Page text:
Clarification on sharing false spot Bitcoin ETF news

Clarification on sharing false spot Bitcoin ETF news

Dear Cointelegraph readers,

We are incredibly grateful for the support and trust you have placed in our publication over the last 10 years. We strive to deliver the most thoughtful, engaging and impactful news affecting the cryptocurrency space.

Earlier today, during routine coverage, Cointelegraph’s social media team posted a message on X without prior editorial approval stating that the United States Securities and Exchange Commission had approved BlackRock’s iShares spot Bitcoin exchange-traded fund, or ETF. This was false, the result of misinformation. The news lead originated from an unconfirmed screenshot posted by an X user who claimed it was from the Bloomberg Terminal.

Cointelegraph did not ultimately publish an article with this incorrect information, but we deeply regret posting this in error on X and the impact it has caused. An internal investigation revealed that our standard procedure for posting breaking news on social media, wherein sources are required to be verified before posting to social media, was not followed.

The timeline of events is as follows:

13:17:30 UTC: The editorial team was alerted to the rumored news through a Telegram channel that Cointelegraph employees use to discover stories that might be of interest to readers (Figure 1). The full conversation is shared below.

Figure 1
Figure 2

13:19:27 UTC: Employee 1 reposted the text of the lead shared by a Telegram account that has since been deleted (Figure 2) to an internal Slack channel (Figure 3).

Figure 3, Figure 4

13:24:16 UTC: In an effort to publish the developments as soon as possible, Employee 2 posted the report to X without prior confirmation of the source’s veracity from the editor. This violates Cointelegraph’s social media process, in which source confirmation and editorial approval are required before posting (Figure 4).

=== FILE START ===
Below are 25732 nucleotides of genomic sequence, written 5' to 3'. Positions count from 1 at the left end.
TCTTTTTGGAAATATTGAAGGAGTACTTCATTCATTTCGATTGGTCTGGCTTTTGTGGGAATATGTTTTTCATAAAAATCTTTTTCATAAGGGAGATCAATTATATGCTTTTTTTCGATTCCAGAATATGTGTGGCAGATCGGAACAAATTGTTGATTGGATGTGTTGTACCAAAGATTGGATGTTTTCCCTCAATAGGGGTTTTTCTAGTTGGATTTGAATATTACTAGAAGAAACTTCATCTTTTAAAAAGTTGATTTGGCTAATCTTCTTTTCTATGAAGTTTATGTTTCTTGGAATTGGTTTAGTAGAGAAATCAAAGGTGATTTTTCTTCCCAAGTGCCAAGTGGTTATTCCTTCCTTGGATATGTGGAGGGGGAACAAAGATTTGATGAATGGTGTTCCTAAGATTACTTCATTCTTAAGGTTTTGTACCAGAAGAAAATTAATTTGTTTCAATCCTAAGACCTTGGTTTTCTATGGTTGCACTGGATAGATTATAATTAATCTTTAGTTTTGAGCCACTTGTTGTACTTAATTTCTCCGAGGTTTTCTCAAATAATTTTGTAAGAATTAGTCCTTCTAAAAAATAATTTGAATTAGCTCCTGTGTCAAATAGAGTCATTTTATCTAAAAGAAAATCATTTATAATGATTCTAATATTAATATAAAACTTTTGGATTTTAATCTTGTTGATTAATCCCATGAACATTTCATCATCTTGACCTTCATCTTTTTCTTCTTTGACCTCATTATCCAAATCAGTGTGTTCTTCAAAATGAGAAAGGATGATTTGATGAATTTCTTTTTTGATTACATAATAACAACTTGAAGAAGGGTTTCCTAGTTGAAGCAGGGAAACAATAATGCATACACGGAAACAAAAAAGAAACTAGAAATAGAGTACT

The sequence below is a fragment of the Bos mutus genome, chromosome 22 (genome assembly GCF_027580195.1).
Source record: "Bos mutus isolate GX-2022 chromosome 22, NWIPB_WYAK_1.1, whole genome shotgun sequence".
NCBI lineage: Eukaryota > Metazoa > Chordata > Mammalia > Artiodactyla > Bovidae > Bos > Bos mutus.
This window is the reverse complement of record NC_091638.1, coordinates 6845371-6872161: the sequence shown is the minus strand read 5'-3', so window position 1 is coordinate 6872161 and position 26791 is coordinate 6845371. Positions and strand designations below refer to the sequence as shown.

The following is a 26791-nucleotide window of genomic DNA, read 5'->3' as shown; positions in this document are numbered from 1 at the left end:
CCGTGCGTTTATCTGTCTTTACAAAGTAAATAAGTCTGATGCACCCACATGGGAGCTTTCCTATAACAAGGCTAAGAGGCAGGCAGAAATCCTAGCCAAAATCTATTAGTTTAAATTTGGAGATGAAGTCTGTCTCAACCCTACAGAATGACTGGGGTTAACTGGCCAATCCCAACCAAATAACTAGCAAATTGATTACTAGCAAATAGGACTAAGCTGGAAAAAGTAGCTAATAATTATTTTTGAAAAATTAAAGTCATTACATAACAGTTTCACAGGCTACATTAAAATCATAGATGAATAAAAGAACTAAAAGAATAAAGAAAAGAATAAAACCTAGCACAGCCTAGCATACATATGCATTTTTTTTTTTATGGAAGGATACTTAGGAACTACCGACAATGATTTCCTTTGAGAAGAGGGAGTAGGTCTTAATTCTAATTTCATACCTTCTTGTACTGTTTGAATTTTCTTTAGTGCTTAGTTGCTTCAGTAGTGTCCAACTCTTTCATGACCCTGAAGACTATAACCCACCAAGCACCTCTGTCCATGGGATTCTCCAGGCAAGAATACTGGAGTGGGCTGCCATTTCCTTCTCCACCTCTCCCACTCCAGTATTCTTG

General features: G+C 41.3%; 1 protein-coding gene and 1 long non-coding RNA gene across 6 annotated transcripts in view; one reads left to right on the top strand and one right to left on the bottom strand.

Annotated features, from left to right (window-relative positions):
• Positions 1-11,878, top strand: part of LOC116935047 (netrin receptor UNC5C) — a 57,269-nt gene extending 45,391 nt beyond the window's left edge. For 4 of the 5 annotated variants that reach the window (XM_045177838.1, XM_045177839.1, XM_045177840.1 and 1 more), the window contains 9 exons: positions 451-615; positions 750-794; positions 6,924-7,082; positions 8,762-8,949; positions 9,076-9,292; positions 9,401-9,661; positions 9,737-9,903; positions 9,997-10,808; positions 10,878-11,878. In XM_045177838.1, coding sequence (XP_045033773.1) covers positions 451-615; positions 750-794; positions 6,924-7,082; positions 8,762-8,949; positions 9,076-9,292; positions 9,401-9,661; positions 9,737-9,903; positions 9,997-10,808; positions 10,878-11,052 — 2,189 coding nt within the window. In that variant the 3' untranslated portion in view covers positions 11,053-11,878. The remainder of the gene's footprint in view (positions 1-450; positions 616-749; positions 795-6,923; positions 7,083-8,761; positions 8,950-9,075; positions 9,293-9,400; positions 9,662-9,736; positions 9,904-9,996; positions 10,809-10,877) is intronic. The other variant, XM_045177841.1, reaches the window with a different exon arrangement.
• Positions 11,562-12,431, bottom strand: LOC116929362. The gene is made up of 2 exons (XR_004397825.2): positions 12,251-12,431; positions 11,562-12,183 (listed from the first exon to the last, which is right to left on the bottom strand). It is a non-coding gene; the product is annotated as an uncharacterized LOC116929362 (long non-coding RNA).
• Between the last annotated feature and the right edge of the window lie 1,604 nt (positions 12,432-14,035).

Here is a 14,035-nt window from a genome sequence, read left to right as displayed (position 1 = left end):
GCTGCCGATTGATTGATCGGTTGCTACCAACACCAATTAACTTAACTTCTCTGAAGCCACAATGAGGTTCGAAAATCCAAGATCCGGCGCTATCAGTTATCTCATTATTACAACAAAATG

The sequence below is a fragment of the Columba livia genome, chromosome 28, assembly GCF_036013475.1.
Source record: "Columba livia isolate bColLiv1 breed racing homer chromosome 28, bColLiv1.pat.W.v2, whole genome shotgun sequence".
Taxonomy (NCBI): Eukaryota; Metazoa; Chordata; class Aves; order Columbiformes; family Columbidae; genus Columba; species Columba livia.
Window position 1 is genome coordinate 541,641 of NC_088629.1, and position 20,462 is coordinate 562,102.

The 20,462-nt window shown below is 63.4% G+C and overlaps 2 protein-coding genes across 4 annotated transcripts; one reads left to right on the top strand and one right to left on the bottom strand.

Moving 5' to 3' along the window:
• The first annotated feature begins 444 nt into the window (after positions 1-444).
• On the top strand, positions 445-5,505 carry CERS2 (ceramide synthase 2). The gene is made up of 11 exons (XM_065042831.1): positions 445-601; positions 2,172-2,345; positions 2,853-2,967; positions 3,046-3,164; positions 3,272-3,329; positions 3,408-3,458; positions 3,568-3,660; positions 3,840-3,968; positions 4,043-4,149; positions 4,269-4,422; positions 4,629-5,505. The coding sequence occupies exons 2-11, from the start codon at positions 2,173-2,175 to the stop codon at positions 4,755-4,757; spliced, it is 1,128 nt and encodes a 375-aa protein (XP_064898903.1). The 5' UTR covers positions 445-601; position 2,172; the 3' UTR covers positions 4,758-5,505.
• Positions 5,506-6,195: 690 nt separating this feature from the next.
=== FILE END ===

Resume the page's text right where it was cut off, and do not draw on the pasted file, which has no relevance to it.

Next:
13:48:38 UTC: Readers reported the issue to Cointelegraph via social media channels (Figure 5).

Figure 5

13:52:19 UTC: In an internal Cointelegraph chat, Employee 1 flagged that the source could not be located (Figure 6).

Figure 6

13:54:14 UTC: Employee 3 from Cointelegraph edited the message on X to clarify that the information was unconfirmed (Figure 7).

Figure 7

14:03:42 UTC: Cointelegraph reached out to BlackRock and the Bloomberg Terminal and removed the post (Figure 8).

Figure 8

14:32:23 UTC: After receiving confirmation from BlackRock that the report was incorrect, Cointelegraph retracted the initial tweet and issued the following statement (Figure 9):

Figure 9

To ensure that something like this does not happen again, the Cointelegraph team is thoroughly auditing and reviewing our social media management processes, especially around the authentication of breaking news before a post can be published. We are having conversations with all of the employees involved, and we will make all necessary structural changes.

This incident reminds the Cointelegraph team that our actions have serious ramifications across the cryptocurrency community. We are committed to learning from these mistakes and adhering to the highest standards of journalism.

Sincerely,

The Cointelegraph team

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